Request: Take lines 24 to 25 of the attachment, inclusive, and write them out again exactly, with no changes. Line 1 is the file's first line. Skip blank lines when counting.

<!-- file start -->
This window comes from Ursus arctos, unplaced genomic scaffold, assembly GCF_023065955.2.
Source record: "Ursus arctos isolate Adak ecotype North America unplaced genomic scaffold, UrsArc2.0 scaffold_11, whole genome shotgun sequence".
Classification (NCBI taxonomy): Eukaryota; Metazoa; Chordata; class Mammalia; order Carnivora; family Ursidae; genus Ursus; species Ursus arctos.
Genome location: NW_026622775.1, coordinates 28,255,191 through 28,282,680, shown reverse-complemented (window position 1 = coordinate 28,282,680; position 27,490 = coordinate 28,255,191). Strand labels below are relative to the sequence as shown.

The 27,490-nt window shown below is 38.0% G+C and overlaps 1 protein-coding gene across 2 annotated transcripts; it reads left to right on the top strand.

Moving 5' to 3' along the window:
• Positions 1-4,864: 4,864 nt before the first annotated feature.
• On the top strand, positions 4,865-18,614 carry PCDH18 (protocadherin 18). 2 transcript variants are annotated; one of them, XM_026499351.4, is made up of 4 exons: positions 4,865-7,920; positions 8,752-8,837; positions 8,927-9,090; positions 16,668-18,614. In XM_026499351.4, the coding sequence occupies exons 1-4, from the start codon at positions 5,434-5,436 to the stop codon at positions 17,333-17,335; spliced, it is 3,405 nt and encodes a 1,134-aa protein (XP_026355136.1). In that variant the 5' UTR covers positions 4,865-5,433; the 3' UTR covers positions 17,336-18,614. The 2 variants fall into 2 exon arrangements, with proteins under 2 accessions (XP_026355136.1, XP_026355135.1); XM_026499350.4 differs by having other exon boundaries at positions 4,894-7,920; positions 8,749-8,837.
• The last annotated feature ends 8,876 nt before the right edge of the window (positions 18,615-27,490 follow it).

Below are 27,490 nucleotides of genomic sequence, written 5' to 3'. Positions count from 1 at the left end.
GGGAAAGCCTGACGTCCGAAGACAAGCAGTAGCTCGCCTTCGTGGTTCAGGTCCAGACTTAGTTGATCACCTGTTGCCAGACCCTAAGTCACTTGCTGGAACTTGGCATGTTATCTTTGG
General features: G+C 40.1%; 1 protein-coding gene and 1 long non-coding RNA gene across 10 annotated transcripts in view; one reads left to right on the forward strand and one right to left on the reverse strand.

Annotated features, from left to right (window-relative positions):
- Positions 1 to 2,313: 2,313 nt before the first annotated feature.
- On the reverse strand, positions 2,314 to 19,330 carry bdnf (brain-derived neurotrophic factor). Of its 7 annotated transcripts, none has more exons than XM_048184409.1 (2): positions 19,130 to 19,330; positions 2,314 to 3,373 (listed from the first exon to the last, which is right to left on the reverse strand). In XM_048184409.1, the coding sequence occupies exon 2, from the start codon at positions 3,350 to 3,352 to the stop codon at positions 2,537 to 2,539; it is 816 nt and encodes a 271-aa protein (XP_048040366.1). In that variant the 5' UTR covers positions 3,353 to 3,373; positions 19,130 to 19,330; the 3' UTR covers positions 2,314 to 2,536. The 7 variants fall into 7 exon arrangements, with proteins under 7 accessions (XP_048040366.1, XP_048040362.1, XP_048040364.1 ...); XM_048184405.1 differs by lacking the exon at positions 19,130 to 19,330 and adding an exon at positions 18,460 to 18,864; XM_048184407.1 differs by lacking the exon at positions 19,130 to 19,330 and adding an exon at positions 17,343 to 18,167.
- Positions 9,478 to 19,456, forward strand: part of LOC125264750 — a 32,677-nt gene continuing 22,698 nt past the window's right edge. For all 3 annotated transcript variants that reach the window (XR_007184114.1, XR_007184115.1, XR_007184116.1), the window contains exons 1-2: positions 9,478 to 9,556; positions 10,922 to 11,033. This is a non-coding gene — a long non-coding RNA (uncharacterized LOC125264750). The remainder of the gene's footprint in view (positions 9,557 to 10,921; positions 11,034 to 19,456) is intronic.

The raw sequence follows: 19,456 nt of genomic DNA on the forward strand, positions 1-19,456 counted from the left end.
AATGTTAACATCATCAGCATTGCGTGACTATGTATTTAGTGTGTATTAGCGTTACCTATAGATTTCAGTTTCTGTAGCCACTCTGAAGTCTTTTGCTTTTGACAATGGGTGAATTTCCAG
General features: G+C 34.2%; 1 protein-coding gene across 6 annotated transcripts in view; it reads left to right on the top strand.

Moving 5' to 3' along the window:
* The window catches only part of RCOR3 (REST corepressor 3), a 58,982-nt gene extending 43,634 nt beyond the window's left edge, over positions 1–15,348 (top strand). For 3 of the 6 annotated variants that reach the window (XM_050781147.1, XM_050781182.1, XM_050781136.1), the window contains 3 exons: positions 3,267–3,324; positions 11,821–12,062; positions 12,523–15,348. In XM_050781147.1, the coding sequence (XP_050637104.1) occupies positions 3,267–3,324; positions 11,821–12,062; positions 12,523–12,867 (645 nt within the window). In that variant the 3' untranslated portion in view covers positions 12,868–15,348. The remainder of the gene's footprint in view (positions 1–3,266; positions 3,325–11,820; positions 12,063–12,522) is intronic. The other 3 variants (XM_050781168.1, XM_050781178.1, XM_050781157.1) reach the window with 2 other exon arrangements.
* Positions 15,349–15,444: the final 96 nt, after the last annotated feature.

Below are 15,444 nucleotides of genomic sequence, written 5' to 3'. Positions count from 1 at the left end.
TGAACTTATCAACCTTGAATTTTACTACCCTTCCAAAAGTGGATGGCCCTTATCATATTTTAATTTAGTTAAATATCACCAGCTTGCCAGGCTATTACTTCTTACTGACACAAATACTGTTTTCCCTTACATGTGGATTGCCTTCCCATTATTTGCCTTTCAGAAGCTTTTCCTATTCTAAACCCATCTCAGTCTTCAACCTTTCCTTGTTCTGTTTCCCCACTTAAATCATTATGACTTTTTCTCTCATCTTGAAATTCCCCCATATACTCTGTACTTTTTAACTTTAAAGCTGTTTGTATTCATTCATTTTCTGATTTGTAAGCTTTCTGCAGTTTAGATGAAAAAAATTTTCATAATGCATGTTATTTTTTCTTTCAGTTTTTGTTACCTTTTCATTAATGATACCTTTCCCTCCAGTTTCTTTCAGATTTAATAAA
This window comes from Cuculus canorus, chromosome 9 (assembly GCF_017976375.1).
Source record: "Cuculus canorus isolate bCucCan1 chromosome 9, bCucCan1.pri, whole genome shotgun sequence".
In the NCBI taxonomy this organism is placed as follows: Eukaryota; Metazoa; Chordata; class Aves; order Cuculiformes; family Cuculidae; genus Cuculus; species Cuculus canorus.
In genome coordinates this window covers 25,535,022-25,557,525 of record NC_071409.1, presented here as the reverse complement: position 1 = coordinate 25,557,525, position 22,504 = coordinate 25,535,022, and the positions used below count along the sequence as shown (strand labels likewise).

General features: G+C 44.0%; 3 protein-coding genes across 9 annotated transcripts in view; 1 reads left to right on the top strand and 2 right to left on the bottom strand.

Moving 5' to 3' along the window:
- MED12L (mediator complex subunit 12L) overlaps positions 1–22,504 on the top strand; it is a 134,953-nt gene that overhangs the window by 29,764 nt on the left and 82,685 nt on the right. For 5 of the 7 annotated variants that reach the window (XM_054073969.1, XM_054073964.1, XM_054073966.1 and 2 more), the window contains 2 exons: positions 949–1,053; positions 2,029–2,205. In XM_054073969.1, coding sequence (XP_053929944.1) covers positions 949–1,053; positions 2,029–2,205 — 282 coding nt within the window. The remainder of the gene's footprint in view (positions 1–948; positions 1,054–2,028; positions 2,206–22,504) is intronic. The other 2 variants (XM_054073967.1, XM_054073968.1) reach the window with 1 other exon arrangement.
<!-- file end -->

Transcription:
TGAACTTATCAACCTTGAATTTTACTACCCTTCCAAAAGTGGATGGCCCTTATCATATTTTAATTTAGTTAAATATCACCAGCTTGCCAGGCTATTACTTCTTACTGACACAAATACTGTTTTCCCTTACATGTGGATTGCCTTCCCATTATTTGCCTTTCAGAAGCTTTTCCTATTCTAAACCCATCTCAGTCTTCAACCTTTCCTTGTTCTGTTTCCCCACTTAAATCATTATGACTTTTTCTCTCATCTTGAAATTCCCCCATATACTCTGTACTTTTTAACTTTAAAGCTGTTTGTATTCATTCATTTTCTGATTTGTAAGCTTTCTGCAGTTTAGATGAAAAAAATTTTCATAATGCATGTTATTTTTTCTTTCAGTTTTTGTTACCTTTTCATTAATGATACCTTTCCCTCCAGTTTCTTTCAGATTTAATAAA
This window comes from Cuculus canorus, chromosome 9 (assembly GCF_017976375.1).